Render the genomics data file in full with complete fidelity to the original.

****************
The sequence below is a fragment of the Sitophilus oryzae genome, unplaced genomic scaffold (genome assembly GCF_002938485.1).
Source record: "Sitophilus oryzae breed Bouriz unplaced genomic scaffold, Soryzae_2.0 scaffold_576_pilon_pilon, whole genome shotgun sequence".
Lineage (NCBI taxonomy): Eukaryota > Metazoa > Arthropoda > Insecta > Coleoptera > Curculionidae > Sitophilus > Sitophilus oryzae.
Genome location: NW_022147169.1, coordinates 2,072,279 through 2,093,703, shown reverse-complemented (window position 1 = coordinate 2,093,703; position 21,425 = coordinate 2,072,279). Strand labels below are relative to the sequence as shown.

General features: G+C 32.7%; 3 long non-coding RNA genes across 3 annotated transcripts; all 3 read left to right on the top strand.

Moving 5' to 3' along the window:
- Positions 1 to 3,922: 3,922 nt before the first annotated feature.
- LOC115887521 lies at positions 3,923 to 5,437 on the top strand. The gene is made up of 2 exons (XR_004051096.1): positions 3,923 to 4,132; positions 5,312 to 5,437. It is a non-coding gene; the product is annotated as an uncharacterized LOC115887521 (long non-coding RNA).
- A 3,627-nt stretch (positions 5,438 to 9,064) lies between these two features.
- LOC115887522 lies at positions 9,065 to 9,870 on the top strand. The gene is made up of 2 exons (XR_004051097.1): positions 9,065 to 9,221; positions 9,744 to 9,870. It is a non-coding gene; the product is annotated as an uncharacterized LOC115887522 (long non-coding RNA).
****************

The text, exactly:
The sequence below is a fragment of the Sitophilus oryzae genome, unplaced genomic scaffold (genome assembly GCF_002938485.1).
Source record: "Sitophilus oryzae breed Bouriz unplaced genomic scaffold, Soryzae_2.0 scaffold_576_pilon_pilon, whole genome shotgun sequence".
Lineage (NCBI taxonomy): Eukaryota > Metazoa > Arthropoda > Insecta > Coleoptera > Curculionidae > Sitophilus > Sitophilus oryzae.
Genome location: NW_022147169.1, coordinates 2,072,279 through 2,093,703, shown reverse-complemented (window position 1 = coordinate 2,093,703; position 21,425 = coordinate 2,072,279). Strand labels below are relative to the sequence as shown.

General features: G+C 32.7%; 3 long non-coding RNA genes across 3 annotated transcripts; all 3 read left to right on the top strand.

Moving 5' to 3' along the window:
- Positions 1 to 3,922: 3,922 nt before the first annotated feature.
- LOC115887521 lies at positions 3,923 to 5,437 on the top strand. The gene is made up of 2 exons (XR_004051096.1): positions 3,923 to 4,132; positions 5,312 to 5,437. It is a non-coding gene; the product is annotated as an uncharacterized LOC115887521 (long non-coding RNA).
- A 3,627-nt stretch (positions 5,438 to 9,064) lies between these two features.
- LOC115887522 lies at positions 9,065 to 9,870 on the top strand. The gene is made up of 2 exons (XR_004051097.1): positions 9,065 to 9,221; positions 9,744 to 9,870. It is a non-coding gene; the product is annotated as an uncharacterized LOC115887522 (long non-coding RNA).